Admonitions of a Goddess
Christopher Stein (SFS ‘20) is a guest writer for the Caravel's travel edition. The content and opinions of this piece are his and his alone. They do not reflect the opinions of the Caravel or its staff.
Every year in March or April, devotees of Taiwan’s native folk religion carry the idol of the sea goddess Mazu from Taichung to Chiayi and back atop a gilt palanquin. The frenetic pilgrimage takes place despite the oppressive heat and humidity of Taiwan’s burgeoning summer. The nine-day journey across central Taiwan is an immersive cultural experience. Well-wishers set up tables beside the road to give away free food and drinks to exhausted pilgrims, arrange lit incense offerings to the goddess, and come into the street to ritually duck beneath her palanquin.
When I joined the pilgrimage for a day in Changhua County, Mazu was delayed by four hours, and police officers were bodily dragging religious fanatics out of her path in the roadway in an effort to make up lost time. I watched the scene from afar, avoiding a close encounter with both the goddess and the police. But, others got much closer to Mazu.
One such was Terry Gou, the billionaire founder of Foxconn Technology Group, who claims to have met the goddess Mazu in a dream. Foxconn is the contract manufacturer of the iPhone and Sony’s PlayStation console, among other high-end electronics. A Taiwanese company, it and its founder have benefited from close ties with mainland China, where many of its largest factories are located.
Gou says that the goddess Mazu came to him in a dream and instructed him to run for president in a January 11 election. Heeding the goddess’ call, Gou entered the presidential primary of the Kuomintang (KMT), the party of former-dictator Chiang Kai-shek, who reestablished the Republic of China on Taiwan after losing a bloody civil war with the Chinese Communist Party in 1949. The KMT, which is currently the primary opposition party after a 2016 landslide election win for Tsai Ing-wen of the Democratic Progressive Party (DPP), favors more cordial ties with the mainland People’s Republic of China and firmly supports the One China Policy—a convenient fiction under which both sides agree to the principle that there is but one China while disagreeing on which China that might be.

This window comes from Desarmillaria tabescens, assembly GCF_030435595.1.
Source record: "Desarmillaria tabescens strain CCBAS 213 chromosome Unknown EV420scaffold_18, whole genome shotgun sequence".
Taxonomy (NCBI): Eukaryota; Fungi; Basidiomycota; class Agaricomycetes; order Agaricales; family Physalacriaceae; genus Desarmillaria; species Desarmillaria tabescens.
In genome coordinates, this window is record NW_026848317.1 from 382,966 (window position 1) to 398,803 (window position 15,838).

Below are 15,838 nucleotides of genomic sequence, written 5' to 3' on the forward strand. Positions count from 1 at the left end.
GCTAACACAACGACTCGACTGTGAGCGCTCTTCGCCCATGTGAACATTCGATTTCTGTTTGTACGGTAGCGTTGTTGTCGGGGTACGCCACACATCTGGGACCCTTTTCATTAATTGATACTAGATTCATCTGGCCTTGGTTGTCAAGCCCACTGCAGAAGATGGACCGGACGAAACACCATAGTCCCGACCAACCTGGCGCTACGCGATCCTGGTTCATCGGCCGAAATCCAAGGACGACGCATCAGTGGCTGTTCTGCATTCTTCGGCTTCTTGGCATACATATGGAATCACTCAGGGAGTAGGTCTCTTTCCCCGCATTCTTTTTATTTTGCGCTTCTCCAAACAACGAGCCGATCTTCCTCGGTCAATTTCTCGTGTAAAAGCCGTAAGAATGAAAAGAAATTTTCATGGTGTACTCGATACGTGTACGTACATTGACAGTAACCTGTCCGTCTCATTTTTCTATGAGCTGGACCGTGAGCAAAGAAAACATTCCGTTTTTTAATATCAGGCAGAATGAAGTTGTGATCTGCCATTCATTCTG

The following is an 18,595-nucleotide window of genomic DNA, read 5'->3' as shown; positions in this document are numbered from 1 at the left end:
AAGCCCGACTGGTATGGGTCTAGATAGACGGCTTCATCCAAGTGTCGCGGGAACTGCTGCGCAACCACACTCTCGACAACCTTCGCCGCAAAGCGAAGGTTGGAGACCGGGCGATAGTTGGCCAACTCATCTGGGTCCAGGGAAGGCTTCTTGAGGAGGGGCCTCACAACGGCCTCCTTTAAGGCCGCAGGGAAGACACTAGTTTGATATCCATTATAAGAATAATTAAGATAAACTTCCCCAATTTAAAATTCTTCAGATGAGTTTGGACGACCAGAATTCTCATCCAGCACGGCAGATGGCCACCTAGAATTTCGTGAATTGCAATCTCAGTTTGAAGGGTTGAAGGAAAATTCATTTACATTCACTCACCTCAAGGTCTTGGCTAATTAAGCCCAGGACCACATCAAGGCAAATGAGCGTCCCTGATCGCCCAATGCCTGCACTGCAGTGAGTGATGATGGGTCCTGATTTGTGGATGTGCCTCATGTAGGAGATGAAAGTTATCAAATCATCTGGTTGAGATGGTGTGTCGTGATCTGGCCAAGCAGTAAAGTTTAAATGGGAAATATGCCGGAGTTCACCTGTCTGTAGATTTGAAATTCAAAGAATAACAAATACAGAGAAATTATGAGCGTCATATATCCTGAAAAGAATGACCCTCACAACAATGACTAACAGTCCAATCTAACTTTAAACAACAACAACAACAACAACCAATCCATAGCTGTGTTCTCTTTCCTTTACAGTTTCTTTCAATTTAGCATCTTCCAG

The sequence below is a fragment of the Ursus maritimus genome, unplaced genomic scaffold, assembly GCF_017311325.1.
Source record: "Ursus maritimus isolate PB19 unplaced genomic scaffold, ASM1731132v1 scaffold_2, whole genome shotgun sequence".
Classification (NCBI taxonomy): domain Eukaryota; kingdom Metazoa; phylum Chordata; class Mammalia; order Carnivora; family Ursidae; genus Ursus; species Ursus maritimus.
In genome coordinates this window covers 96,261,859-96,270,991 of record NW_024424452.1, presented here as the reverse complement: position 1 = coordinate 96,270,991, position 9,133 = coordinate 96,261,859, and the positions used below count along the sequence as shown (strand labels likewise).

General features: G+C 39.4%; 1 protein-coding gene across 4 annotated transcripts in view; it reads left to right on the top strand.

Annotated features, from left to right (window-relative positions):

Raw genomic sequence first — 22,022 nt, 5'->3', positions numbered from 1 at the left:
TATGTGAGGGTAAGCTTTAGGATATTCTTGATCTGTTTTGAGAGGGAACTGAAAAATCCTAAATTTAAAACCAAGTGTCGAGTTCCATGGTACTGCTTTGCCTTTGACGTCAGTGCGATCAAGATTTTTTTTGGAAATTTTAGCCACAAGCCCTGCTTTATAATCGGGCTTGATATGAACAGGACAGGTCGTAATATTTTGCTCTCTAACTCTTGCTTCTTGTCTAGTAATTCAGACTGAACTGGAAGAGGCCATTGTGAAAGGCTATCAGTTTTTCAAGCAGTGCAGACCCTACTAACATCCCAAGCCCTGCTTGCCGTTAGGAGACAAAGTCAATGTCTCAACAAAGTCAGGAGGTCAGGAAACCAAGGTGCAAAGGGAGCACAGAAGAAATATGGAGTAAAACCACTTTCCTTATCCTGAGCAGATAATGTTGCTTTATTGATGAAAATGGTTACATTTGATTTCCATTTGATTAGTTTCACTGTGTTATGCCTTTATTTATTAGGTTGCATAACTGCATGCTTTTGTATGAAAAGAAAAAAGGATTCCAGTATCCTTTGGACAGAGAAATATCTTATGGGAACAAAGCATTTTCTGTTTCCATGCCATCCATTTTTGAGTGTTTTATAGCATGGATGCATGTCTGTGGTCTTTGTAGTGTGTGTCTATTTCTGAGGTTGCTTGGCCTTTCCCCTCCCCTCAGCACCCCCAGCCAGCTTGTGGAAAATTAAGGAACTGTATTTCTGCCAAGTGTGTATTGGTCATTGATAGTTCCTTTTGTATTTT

Despite the alleged support of Taiwan’s most famous and revered goddess, Gou lost the KMT primary to populist pro-China mayor Han Kuo-yu of Kaohsiung, Taiwan’s second city. Han will face incumbent Tsai in the January election, which is a stark choice between two visions for Taiwan’s future.
Under the ruling DPP, Taiwan has become an example of how liberal democracy can thrive in challenging circumstances. Tsai is the country’s first female president, favors stronger global ties, and at least tacitly rejects the One China Policy. Her government has passed a law legalizing gay marriage despite conservative backlash, and she made headlines for a four-day visit to the United States in July over loud opposition from the mainland’s government.
Despite a thumping in November 2018 local elections, Tsai’s DPP has ridden a surge of anti-China energy back into the lead in polls over Han and the KMT. The shift in sentiment is partly due to unrest in Hong Kong over the mainland’s ham-fisted attempt to extend its judicial reach into the ostensibly autonomous city. The protests there, which have reportedly drawn up to one-fifth of the city’s population at times, and the Hong Kong government’s muted response has soured Taiwanese voters on the prospect of a “one country, two systems” arrangement (under which Hong Kong was promised a “high degree of autonomy”). Even Han was forced to say he would accept such a unification “over [his] dead body.”
But, Han’s strong rhetoric now does not forgive him the legacy of cosy China ties as mayor of Kaohsiung. Tsai easily dispatched a primary challenge from her former premier, William Lai, in June and has championed two multi-billion arms deals with the U.S. for new missiles, fighter jets, and tanks. The January contest between Han and Tsai will have grave implications for cross-strait relations and the balance of power in the Asia-Pacific.
As Taiwan races toward that January vote like the goddess Mazu on her palanquin from Taichung to Chiayi, its voters would do well to remember that such open displays of religious faith are all but banned on the mainland.
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